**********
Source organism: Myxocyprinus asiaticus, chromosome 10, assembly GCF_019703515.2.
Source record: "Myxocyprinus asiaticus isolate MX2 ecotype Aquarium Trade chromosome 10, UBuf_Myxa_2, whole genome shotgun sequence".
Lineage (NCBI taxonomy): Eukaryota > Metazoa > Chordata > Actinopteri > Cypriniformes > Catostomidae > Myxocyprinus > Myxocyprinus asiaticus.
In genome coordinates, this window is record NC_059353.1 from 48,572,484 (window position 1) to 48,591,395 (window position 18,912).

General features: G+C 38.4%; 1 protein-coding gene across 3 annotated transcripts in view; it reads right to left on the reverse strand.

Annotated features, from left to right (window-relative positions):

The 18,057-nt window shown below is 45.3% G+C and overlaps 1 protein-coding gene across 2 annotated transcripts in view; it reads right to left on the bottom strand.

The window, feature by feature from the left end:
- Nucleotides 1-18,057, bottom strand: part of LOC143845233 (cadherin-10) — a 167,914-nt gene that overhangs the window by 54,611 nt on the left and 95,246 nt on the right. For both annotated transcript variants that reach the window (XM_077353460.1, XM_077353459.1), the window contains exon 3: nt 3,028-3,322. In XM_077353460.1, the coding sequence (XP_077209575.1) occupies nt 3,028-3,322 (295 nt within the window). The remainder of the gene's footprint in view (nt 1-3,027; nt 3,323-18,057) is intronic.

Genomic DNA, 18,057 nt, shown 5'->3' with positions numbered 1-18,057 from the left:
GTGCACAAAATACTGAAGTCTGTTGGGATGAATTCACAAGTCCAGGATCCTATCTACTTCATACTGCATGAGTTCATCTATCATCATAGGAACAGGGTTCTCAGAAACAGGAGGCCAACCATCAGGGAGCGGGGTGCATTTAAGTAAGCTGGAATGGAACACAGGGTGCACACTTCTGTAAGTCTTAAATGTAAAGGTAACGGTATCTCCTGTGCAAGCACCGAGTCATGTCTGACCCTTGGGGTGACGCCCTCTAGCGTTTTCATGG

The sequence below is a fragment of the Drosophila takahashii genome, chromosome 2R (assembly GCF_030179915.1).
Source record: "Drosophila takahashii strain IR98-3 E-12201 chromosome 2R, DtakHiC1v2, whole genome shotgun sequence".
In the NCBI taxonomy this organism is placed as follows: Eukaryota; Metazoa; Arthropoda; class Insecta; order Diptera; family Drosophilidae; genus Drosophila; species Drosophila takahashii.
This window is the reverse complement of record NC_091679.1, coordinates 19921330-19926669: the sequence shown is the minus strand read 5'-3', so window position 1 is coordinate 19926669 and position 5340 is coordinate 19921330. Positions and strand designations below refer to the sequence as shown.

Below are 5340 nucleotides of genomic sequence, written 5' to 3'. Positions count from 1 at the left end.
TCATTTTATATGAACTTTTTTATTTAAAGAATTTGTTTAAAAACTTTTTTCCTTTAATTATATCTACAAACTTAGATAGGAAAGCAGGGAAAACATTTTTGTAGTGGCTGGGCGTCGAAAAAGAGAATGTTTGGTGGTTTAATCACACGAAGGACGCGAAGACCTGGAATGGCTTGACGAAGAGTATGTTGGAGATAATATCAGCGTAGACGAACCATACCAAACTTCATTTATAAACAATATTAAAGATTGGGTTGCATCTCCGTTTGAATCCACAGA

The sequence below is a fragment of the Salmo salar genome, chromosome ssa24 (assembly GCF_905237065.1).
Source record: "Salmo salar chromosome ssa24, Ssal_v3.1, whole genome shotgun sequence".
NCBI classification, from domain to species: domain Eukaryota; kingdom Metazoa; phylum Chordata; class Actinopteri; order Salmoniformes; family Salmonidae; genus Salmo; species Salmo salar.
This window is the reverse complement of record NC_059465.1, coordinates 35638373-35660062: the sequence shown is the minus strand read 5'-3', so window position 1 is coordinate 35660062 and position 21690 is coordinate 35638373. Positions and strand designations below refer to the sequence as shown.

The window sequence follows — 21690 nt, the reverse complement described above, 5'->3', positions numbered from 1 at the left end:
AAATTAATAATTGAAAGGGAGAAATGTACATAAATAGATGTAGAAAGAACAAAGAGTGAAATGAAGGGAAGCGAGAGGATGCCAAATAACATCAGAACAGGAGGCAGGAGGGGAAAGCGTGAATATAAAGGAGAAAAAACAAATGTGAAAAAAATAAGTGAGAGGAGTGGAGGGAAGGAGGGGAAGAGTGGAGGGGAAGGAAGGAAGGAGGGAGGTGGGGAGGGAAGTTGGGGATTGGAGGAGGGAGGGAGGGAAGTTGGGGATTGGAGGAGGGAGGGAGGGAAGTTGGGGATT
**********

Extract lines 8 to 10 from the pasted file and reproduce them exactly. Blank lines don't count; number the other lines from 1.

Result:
The window, feature by feature from the left end:
- Nucleotides 1-18,057, bottom strand: part of LOC143845233 (cadherin-10) — a 167,914-nt gene that overhangs the window by 54,611 nt on the left and 95,246 nt on the right. For both annotated transcript variants that reach the window (XM_077353460.1, XM_077353459.1), the window contains exon 3: nt 3,028-3,322. In XM_077353460.1, the coding sequence (XP_077209575.1) occupies nt 3,028-3,322 (295 nt within the window). The remainder of the gene's footprint in view (nt 1-3,027; nt 3,323-18,057) is intronic.

Genomic DNA, 18,057 nt, shown 5'->3' with positions numbered 1-18,057 from the left: